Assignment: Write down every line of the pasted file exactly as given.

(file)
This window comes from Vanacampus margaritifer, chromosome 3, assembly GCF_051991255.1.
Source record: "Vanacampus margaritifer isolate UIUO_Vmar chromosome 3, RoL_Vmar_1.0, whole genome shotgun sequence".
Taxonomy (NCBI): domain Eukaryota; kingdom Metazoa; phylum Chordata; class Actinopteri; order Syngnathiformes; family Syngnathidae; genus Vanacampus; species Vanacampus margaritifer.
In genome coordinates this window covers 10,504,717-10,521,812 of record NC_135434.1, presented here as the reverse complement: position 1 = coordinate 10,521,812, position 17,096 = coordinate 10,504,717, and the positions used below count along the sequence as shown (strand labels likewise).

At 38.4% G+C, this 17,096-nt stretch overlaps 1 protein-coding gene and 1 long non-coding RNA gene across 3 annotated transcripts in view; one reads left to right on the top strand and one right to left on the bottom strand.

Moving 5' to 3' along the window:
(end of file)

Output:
This window comes from Vanacampus margaritifer, chromosome 3, assembly GCF_051991255.1.
Source record: "Vanacampus margaritifer isolate UIUO_Vmar chromosome 3, RoL_Vmar_1.0, whole genome shotgun sequence".
Taxonomy (NCBI): domain Eukaryota; kingdom Metazoa; phylum Chordata; class Actinopteri; order Syngnathiformes; family Syngnathidae; genus Vanacampus; species Vanacampus margaritifer.
In genome coordinates this window covers 10,504,717-10,521,812 of record NC_135434.1, presented here as the reverse complement: position 1 = coordinate 10,521,812, position 17,096 = coordinate 10,504,717, and the positions used below count along the sequence as shown (strand labels likewise).

At 38.4% G+C, this 17,096-nt stretch overlaps 1 protein-coding gene and 1 long non-coding RNA gene across 3 annotated transcripts in view; one reads left to right on the top strand and one right to left on the bottom strand.

Moving 5' to 3' along the window: